A refreshing re-read to end the year, as I gear up for another two years of rhetoric from a tyrannical American trying to locate a path to steal power back!
“History does not repeat, but it does instruct,” is the opening line of Timothy Snyder’s short work on tyranny. How apt this is and the examples throughout the piece of writing goes on to further explain what the author wishes to convey. Pulling from examples throughout the 20th century, Snyder effectively argues that the situation in America has some loose—perhaps still germinating foreboding—concerns from the rise of authoritarian regimes in history that sat on both sides of the political spectrum in decades past. Snyder warns the reader not to ignore these, as there are times when waiting makes change too late. He also effectively draws parallels between the lulling into complacency that leaders mastered—using false rhetoric and duplicitous nationalism to appear patriotic—and the goings-on at apparent ego rallies when not on Twitter. Snyder has strong examples that fit, things that the layperson will like have heard about in their general knowledge of world history. Can it be stopped? Snyder feels there is the potential, but only by heeding the warning signs now. While the 2020 presidential election is around the corner, the electorate cannot be duped into thinking that this is a nightmare the US Constitution or the other branches of government will rein in. Alas, that only works when the actors in the system agree to the rules and do not supersede them to fit their needs. Thought provoking and a wonderful fill between books, Timothy Snyder’s piece did just what it sought to do; leave me wondering about how the past should be a yardstick for success, not just a bunch of words in a tome that could never happen again. Recommended for those with strong political interests who wish to explore some of the pressing issues of 21st century, as well as the reader with a keen interest in history’s repetitive nature.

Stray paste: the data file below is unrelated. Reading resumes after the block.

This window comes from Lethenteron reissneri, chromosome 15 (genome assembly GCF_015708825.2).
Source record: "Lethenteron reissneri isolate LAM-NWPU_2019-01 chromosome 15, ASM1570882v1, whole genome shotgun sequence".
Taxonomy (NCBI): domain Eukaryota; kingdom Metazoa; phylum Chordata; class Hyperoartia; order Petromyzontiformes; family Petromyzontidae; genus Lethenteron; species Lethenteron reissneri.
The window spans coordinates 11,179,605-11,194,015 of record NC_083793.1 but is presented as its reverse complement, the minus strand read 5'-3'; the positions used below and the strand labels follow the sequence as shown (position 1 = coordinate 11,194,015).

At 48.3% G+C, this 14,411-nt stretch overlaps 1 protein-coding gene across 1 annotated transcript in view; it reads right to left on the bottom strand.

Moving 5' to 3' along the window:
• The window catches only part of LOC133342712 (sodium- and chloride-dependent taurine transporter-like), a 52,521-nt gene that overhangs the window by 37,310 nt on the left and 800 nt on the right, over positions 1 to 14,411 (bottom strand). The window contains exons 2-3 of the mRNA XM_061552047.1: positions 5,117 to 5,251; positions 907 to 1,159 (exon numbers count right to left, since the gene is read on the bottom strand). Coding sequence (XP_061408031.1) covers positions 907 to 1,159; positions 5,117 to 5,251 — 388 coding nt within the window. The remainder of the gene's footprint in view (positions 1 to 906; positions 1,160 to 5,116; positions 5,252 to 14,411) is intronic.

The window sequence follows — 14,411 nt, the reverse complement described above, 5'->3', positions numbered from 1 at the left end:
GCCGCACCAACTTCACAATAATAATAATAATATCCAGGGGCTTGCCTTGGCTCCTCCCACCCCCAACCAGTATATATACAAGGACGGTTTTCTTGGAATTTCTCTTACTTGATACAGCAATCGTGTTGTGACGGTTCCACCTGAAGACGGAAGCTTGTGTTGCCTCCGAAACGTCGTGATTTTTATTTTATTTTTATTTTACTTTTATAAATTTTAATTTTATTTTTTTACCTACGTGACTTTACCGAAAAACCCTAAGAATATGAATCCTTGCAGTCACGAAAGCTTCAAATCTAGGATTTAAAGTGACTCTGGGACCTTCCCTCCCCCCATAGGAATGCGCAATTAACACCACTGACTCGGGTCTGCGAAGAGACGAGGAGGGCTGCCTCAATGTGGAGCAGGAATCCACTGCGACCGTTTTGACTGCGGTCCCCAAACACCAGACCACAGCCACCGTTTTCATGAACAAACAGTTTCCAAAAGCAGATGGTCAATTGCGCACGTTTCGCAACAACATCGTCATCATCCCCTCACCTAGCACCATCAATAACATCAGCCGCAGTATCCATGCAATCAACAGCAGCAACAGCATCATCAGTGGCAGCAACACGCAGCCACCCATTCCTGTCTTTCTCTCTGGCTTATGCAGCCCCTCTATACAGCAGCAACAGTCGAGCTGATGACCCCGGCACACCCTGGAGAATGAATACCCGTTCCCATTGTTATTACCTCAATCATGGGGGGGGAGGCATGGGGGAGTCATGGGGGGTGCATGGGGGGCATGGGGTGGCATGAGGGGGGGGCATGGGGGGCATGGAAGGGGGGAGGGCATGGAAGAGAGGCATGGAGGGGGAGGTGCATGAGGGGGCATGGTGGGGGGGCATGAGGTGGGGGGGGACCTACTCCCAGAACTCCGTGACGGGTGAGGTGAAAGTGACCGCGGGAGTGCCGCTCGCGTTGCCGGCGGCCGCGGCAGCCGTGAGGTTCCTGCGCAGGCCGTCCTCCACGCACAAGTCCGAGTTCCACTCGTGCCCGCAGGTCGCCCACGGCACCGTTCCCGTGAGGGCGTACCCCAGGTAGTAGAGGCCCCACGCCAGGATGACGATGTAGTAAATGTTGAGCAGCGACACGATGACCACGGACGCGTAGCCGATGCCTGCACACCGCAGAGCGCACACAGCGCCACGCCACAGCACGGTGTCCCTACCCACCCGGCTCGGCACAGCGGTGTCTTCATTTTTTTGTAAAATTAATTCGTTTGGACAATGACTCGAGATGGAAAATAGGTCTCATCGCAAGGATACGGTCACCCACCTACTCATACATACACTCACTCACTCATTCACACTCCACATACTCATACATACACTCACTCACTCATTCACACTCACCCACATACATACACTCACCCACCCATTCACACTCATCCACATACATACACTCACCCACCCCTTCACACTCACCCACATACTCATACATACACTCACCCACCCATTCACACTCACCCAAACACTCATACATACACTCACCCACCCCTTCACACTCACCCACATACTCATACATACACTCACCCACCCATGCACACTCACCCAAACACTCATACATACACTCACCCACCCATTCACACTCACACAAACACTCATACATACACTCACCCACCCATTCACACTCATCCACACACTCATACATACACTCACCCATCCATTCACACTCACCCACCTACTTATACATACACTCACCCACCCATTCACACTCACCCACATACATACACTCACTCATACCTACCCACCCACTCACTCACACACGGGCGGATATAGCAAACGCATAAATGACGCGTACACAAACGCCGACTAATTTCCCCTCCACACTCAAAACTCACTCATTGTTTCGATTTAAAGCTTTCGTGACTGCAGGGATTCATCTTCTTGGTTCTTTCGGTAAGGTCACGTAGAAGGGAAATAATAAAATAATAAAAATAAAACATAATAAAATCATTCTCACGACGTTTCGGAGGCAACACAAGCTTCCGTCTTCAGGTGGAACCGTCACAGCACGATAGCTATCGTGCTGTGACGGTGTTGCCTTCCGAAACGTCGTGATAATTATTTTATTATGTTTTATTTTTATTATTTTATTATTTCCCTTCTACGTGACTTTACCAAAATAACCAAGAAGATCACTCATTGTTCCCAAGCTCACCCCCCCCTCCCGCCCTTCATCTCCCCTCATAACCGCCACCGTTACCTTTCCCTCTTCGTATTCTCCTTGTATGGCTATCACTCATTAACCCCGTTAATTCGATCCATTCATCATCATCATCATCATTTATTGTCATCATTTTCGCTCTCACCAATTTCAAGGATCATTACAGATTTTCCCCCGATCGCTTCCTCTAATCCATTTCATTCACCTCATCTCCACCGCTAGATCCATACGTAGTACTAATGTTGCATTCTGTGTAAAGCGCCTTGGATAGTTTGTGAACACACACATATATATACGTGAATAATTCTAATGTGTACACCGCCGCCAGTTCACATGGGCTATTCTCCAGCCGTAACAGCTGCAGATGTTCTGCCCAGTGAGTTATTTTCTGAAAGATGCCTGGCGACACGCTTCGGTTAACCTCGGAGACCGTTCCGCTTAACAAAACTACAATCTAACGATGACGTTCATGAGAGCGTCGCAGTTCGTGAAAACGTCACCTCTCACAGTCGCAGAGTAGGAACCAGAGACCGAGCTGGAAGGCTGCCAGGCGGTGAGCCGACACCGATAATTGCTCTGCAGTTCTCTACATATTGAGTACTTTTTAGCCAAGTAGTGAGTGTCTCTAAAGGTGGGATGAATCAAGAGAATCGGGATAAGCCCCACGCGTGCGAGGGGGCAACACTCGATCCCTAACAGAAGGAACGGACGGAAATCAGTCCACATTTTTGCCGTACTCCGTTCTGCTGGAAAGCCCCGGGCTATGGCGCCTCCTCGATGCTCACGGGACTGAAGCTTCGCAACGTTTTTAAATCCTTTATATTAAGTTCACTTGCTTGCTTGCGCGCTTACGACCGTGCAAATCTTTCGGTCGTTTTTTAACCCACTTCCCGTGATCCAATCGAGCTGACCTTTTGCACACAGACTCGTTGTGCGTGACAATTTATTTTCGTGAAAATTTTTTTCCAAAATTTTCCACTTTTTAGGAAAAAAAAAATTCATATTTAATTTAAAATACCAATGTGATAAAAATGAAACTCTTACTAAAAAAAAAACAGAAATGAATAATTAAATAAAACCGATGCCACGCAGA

This book was slyly passed along to me by a good friend, wanting to see how my politically minded brain might process it. It’s short (even by academic publication standards) and yet packs a major punch. Snyder uses concrete examples, specifically from the national socialism (fascism) found in Nazi Germany and the communist countries of Soviet Russia and Eastern Europe. At first, the parallels with the US Administration were simply presumed, but Snyder blunts his comments when he eventually uses POTUS and America by name, perhaps his way of ensuring the point is not missed. The chapters (points) can be as quick as a few lines, or as length as a couple of pages, but all twenty resonate to the attentive reader who will likely see things as soon as they are pointed out. I know there will be trolls and those who disagree, which is their right, though I would really enjoy someone trying to talk their way out of the case Snyder makes. Then again, what do I know, a mere Canadian?
Kudos, Mr. Snyder, for a sobering look at tyrannical reign in the American republic. Washington, Jefferson, and Lincoln (all men POTUS thinks he is like) would roll over in their graves if they saw the republic today!